Wellness enthusiasts might initiate or expand a new focus on reality advocacy as part of wellness education by reading popular science writer John Grant's new book, "Denying Science: Conspiracy Theories, Media Distortions, and the War Against Reality" (Prometheus Books, Amherst, NY, 2011). Grant does a thorough job documenting the extent of the antagonism toward science in America today. The nineteen chapters over the course of 374 pages describes the damages caused by the flood-tides of science denial. Grant's new book also documents the growing hold of pseudoscience and alternative ("complementary") medicine, and shows how advertising disguises the hazards of drugs, smoking and other products and habits. It soon becomes clear to the reader how easily mountebanks of many descriptions are able to obscure sound health programs (e.g., the case of the anti-vaccine movement). Attention is also devoted to the influence the anti-intellectual trend has had on our culture. While Republican candidates for president did not create these disabling conditions, their positions on campaign and other issues do reinforce the worst of the lot. The fact of science denial is also at the root of the successes of New Age gurus, prosperity preachers, healers who channel god, the creationist advance in science classes, the climate change skeptics and others who promote that which is contrary to the clear lessons of established science. This sorry state is a consequence of gullible, easily fooled, under-educated people facing a stark choice - at least for them: whom to believe. Should they look to the science deniers or the scientists? Alas, those who find Republican presidential candidates worth taking seriously are very likely to go with the science deniers.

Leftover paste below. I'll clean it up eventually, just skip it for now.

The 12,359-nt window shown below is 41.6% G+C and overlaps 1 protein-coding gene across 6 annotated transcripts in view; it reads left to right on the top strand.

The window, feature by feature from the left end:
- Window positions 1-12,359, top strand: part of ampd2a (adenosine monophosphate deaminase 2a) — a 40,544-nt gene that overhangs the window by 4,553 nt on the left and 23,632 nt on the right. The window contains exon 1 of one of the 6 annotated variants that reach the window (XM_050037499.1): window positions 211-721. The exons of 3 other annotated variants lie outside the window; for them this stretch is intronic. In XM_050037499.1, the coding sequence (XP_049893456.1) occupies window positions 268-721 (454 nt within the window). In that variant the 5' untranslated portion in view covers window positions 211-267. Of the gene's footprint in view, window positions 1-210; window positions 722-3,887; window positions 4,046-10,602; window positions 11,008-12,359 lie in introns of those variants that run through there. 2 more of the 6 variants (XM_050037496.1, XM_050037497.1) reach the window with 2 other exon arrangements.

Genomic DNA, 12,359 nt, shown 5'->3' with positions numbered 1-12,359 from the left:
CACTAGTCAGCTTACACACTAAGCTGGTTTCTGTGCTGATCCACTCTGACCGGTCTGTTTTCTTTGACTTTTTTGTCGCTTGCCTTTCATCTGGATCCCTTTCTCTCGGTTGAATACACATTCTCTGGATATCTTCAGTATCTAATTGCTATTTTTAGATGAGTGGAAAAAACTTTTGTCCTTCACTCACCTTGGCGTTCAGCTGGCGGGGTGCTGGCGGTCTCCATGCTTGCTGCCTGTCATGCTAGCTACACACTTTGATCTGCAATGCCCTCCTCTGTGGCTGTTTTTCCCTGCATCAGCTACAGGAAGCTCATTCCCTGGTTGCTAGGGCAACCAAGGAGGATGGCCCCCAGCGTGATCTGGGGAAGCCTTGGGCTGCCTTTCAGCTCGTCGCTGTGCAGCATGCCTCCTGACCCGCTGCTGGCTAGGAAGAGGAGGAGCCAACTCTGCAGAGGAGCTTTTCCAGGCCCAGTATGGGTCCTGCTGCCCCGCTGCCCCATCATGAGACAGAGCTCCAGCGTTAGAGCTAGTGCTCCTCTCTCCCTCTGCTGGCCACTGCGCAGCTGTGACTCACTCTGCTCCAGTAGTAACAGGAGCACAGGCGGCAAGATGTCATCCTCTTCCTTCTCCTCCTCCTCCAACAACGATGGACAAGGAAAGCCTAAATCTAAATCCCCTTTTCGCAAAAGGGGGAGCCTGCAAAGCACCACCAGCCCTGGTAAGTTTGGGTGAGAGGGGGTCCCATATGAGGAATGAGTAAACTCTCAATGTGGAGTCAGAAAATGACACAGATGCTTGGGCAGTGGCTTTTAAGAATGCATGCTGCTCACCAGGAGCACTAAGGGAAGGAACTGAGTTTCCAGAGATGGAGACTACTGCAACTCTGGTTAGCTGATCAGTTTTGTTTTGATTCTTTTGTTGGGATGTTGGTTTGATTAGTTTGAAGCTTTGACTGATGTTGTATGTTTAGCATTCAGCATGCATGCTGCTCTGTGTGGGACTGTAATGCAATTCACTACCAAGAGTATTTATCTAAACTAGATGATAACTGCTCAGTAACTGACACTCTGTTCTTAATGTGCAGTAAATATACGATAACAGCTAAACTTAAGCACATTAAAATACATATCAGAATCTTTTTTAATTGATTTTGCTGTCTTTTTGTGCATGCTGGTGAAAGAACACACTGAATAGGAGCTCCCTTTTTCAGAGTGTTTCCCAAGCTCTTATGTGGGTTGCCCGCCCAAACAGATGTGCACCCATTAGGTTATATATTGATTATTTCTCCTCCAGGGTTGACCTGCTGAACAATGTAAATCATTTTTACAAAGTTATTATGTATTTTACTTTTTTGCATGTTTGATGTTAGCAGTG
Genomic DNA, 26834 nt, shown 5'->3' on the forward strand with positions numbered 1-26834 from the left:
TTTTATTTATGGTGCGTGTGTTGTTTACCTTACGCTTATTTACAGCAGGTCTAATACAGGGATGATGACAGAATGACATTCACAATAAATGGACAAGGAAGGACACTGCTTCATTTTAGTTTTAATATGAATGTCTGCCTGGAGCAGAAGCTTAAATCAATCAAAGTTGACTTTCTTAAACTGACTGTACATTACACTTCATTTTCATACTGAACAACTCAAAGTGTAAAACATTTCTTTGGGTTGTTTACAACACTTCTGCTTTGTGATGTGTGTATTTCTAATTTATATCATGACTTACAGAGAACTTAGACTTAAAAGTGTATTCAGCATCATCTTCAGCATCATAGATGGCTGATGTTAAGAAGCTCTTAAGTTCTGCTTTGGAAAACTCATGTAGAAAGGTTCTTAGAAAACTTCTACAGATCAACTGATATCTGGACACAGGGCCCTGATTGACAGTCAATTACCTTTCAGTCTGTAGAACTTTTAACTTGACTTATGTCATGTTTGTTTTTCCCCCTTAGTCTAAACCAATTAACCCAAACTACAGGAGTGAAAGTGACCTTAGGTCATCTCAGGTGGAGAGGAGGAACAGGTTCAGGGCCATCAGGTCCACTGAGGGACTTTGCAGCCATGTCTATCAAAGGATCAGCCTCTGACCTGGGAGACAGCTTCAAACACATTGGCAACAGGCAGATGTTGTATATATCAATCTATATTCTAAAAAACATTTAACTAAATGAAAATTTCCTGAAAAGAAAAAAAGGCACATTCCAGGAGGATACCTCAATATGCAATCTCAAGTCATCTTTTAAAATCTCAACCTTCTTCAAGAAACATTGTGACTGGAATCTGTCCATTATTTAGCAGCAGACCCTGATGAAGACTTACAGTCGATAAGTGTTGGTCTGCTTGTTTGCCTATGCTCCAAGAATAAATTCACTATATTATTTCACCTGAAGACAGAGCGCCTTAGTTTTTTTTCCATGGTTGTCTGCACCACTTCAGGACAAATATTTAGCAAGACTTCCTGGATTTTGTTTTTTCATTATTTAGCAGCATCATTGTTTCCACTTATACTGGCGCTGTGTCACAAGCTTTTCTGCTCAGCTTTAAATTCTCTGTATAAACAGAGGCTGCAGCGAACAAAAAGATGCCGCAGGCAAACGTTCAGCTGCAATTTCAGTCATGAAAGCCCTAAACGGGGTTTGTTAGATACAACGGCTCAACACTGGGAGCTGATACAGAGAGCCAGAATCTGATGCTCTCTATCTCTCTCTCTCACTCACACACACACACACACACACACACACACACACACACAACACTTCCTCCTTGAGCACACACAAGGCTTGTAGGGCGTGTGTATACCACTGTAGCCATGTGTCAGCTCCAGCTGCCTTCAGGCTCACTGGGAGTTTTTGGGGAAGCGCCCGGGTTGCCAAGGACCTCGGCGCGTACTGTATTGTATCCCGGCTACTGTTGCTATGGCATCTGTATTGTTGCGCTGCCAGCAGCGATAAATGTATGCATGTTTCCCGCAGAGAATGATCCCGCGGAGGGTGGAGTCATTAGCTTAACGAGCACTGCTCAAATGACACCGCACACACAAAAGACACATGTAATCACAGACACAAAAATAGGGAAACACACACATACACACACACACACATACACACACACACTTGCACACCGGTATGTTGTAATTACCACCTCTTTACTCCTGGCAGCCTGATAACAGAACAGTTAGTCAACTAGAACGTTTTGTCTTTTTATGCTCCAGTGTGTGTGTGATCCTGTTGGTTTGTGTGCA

As John Grant makes clear in the first chapter of "Denying Science," a non-existent god won't help us. We're on our own and all we really have to understand reality is our brains in good working order. There is no better window into reality than what Robert Green Ingersoll called reason: "I admit that reason is a small and feeble flame, a flickering torch by stumblers carried in the starless night. Blown and flayed by passion's storms, and yet, it is the only light. Extinguish it and nought remains. Ingersoll linked reason with observation and experience, calling all three the holy trinity of science."
Consider, for just a moment, the two ways that Ingersoll described as diametrically opposed approaches for understanding reality. Read this quote from Ingersoll and ask yourself which of the two would be embraced by the Republican contenders for that party's nomination for president, and which by those who respect and rely on science: "There are two ways -- the natural and the supernatural. One way is to live for the world we are in, to develop the brain by study and investigation, to take, by invention, advantage of the forces of nature, to the end that we may have good houses, raiment and food, to the end that the hunger of the mind may be fed through art and science. The other way is to live for another world that we expect, to sacrifice this life that we have for another that we know not of. The other way is by prayer and ceremony to obtain the assistance, the protection of some phantom above the clouds."
If, as I imagine given your presence reading TPJ, you favor the first approach Ingersoll described, I think you will very much enjoy "Denying Science: Conspiracy Theories, Media Distortions, and the War Against Reality."